Read Le commedie romantiche (Teatro completo Vol. 2) by William Shakespeare Free Online
Book Title: Le commedie romantiche (Teatro completo Vol. 2)|
Format files: PDF
The size of the: 37.46 MB
v The author of the book: William Shakespeare
Edition: A. Mondadori
Date of issue: 2005
ISBN 13: 9788804551027
City - Country: No data
Read full description of the books Le commedie romantiche (Teatro completo Vol. 2):Many years ago I foolishly bet one of my drinking comapnions in a bar that Shakespeare's "The Tempest" was *not* a comedy. Since this was in the years before the Internet, the bet was settled by crossing the street to a local bookstore and finding a book which purported to be an “authority” on Shakespeare. I lost, because my opponent was smart enough to find an author with a traditionalist view of the line between tragedy and comedy (no one dies: it’s a comedy). Had we been fortunate enough to locate this volume, it would have provided us with the concept of “tragi-comedy” and we’d have had a whole new argument to settle.
I bring that up because it seems to me that the real value of this edition of four Shakespeare plays is the analysis provided by David Bevington and his fellow-editors, not so much the texts of the plays themselves. These are, by and large, among the least-readable of Shakespeare’s works. They need to be seen in performance, not read alone, and this volume really is too unwieldy to work as a script for putting on performances. But, there is a good introduction to each play, some material on the history of their performance, details on the sources Shakespeare used to create the plays, and other tidbits like memorable lines and suggestions for further reading, all of which make this a useful addition to the Shakespeare fan’s collection.
Of the plays, my favorite remains “The Tempest,” which I take it was the last one Shakespeare wrote. It deals with questions of the New World and with magic and fantasy as well as the proper relationship between parent and offspring, when the child has matured to the point of independence. It is also the source-text for the science fiction classic “The Forbidden Planet,” so how could I fail to like it? After that, for me “Cymbelline” is a very good story of a man who, like Othello, unwisely doubts his mate’s chastity, but avoids the dire fate of that play’s protagonist. “The Winter’s Tale” is a good one that really needs to be seen to be appreciated, and “Pericles” has never made any sense to me at all. As the editors suggest, there are themes in all of them that suggest Shakespeare was coming to terms with his own maturity, especially questions of the proper relationship between fathers and daughters, aging husbands and their wives.
Read information about the authorWilliam Shakespeare (baptised 26 April 1564) was an English poet and playwright, widely regarded as the greatest writer in the English language and the world's pre-eminent dramatist. He is often called England's national poet and the "Bard of Avon" (or simply "The Bard"). His surviving works consist of 38 plays, 154 sonnets, two long narrative poems, and several other poems. His plays have been translated into every major living language, and are performed more often than those of any other playwright.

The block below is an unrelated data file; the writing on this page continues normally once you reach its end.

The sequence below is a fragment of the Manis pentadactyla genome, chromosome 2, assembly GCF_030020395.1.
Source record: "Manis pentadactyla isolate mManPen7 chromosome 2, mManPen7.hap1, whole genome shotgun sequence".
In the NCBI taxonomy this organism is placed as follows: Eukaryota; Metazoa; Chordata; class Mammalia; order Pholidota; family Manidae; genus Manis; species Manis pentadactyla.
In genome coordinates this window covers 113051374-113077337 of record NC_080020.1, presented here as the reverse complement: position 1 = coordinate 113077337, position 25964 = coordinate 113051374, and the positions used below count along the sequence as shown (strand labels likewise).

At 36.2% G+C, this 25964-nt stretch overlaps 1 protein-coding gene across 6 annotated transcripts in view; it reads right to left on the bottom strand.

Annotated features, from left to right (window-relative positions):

Shakespeare was born and raised in Stratford-upon-Avon. Scholars believe that he died on his fifty-second birthday, coinciding with St George’s Day.
At the age of 18 he married Anne Hathaway, who bore him three children: Susanna, and twins Hamnet and Judith. Between 1585 and 1592 he began a successful career in London as an actor, writer, and part owner of the playing company the Lord Chamberlain's Men, later known as the King's Men. He appears to have retired to Stratford around 1613, where he died three years later. Few records of Shakespeare's private life survive, and there has been considerable speculation about such matters as his sexuality, religious beliefs, and whether the works attributed to him were written by others.
Shakespeare produced most of his known work between 1590 and 1613. His early plays were mainly comedies and histories, genres he raised to the peak of sophistication and artistry by the end of the sixteenth century. Next he wrote mainly tragedies until about 1608, including Hamlet, King Lear, and Macbeth, considered some of the finest examples in the English language. In his last phase, he wrote tragicomedies, also known as romances, and collaborated with other playwrights. Many of his plays were published in editions of varying quality and accuracy during his lifetime, and in 1623, two of his former theatrical colleagues published the First Folio, a collected edition of his dramatic works that included all but two of the plays now recognised as Shakespeare's.
Shakespeare was a respected poet and playwright in his own day, but his reputation did not rise to its present heights until the nineteenth century. The Romantics, in particular, acclaimed Shakespeare's genius, and the Victorians hero-worshipped Shakespeare with a reverence that George Bernard Shaw called "bardolatry". In the twentieth century, his work was repeatedly adopted and rediscovered by new movements in scholarship and performance. His plays remain highly popular today and are consistently performed and reinterpreted in diverse cultural and political contexts throughout the world.
According to historians, Shakespeare wrote 37 plays and 154 sonnets throughout the span of his life. Shakespeare's writing average was 1.5 plays a year since he first started writing in 1589. There have been plays and sonnets attributed to Shakespeare that were not authentically written by the great master of language and literature.
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